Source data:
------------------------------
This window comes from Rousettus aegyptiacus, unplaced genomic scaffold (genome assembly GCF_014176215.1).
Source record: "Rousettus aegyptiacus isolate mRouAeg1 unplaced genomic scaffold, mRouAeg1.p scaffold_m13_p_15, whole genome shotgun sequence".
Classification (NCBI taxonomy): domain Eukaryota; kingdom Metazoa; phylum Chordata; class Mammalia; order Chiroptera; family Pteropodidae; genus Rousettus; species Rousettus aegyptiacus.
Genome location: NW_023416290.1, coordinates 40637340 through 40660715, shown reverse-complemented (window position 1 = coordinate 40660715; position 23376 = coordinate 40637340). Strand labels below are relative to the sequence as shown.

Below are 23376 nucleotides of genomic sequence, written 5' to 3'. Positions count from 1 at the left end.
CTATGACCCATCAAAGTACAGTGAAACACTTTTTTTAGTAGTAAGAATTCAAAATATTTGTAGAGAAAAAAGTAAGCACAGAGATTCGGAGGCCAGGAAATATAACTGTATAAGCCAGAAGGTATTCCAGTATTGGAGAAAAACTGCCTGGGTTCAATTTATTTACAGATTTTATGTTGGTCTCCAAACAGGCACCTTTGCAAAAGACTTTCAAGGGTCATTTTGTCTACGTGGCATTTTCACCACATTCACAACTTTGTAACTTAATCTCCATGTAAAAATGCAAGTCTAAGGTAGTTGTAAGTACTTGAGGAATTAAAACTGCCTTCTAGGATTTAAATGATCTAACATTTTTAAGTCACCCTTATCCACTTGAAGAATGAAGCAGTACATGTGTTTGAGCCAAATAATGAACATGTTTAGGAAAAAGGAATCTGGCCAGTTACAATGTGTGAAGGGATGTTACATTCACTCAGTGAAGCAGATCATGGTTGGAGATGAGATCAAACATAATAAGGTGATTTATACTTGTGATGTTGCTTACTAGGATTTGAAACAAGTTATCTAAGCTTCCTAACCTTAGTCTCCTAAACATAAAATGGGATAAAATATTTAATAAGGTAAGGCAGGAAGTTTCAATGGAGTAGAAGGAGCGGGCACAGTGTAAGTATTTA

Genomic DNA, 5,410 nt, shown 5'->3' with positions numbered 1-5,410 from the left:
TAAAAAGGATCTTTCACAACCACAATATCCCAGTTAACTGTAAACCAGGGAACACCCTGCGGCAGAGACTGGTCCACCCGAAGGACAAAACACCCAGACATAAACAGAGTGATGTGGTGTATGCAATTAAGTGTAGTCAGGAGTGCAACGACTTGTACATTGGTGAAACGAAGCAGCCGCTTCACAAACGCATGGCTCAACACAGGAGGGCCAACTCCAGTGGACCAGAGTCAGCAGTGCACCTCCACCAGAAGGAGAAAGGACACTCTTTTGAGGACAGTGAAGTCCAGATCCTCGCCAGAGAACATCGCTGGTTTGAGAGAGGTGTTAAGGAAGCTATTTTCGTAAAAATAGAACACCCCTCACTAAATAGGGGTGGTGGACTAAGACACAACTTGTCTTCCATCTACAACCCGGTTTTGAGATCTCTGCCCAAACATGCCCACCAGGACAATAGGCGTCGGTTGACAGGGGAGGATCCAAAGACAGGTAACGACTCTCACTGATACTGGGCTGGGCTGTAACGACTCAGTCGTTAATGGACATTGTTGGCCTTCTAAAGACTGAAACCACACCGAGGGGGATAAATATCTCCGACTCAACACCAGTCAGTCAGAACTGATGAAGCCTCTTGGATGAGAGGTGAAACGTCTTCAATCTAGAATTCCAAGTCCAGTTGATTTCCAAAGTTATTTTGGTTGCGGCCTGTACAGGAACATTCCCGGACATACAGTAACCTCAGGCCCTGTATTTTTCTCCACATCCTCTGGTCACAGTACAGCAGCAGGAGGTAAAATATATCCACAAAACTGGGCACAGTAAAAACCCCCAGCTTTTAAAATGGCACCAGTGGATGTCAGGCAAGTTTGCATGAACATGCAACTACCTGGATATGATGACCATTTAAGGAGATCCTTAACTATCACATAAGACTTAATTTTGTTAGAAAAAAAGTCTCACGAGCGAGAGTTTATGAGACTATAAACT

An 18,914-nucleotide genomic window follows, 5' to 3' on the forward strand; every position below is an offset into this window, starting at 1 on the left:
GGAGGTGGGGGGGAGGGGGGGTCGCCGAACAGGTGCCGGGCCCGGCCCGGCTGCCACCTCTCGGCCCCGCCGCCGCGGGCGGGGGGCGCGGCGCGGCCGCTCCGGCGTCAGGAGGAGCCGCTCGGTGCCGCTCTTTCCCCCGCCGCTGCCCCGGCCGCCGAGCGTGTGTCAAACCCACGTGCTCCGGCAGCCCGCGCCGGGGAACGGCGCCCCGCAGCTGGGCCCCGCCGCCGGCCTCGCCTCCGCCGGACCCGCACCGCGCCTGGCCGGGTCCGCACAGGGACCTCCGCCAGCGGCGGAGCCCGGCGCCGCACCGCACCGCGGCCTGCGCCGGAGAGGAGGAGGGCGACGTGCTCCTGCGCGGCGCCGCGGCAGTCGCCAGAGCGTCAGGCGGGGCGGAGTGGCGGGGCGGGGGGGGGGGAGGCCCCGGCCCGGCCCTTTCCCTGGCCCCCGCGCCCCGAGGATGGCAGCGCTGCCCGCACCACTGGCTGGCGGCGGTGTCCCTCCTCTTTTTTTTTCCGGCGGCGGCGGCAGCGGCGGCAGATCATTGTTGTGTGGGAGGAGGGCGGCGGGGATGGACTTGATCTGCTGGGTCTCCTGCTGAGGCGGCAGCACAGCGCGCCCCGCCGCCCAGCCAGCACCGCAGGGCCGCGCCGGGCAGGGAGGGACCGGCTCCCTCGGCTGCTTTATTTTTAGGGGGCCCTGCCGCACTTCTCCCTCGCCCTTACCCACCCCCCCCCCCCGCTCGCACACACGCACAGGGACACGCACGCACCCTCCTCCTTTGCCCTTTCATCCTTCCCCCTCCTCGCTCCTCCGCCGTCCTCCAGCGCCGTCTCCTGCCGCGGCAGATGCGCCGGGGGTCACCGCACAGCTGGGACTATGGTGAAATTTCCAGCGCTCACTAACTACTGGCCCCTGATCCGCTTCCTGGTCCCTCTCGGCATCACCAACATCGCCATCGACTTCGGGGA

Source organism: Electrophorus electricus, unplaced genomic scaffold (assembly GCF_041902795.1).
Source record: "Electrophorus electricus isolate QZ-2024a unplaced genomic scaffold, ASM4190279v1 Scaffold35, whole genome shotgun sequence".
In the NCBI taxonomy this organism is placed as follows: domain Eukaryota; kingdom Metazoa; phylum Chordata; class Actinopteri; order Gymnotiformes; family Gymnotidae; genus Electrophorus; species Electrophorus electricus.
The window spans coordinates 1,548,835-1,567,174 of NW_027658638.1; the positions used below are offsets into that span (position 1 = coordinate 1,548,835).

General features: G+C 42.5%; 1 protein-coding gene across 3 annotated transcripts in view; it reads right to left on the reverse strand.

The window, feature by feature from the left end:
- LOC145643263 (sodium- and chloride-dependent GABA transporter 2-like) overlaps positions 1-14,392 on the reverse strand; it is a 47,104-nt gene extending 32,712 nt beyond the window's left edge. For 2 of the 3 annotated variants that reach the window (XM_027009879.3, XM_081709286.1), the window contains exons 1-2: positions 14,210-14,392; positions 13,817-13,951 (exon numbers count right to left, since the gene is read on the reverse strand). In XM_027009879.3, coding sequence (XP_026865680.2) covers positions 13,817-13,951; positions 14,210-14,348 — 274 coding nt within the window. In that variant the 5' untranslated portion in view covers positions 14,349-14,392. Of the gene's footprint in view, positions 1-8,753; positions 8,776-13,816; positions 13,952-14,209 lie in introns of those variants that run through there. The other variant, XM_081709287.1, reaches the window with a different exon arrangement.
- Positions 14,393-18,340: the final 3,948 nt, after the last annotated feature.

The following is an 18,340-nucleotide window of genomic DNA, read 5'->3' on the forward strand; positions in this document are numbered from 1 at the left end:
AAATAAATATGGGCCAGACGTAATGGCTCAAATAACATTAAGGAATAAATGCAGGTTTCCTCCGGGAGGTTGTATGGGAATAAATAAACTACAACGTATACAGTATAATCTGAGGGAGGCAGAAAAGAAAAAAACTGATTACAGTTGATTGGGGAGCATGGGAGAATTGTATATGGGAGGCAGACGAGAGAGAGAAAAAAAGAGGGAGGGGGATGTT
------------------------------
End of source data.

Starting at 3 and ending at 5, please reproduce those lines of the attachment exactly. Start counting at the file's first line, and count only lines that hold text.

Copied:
Classification (NCBI taxonomy): domain Eukaryota; kingdom Metazoa; phylum Chordata; class Mammalia; order Chiroptera; family Pteropodidae; genus Rousettus; species Rousettus aegyptiacus.
Genome location: NW_023416290.1, coordinates 40637340 through 40660715, shown reverse-complemented (window position 1 = coordinate 40660715; position 23376 = coordinate 40637340). Strand labels below are relative to the sequence as shown.

Below are 23376 nucleotides of genomic sequence, written 5' to 3'. Positions count from 1 at the left end.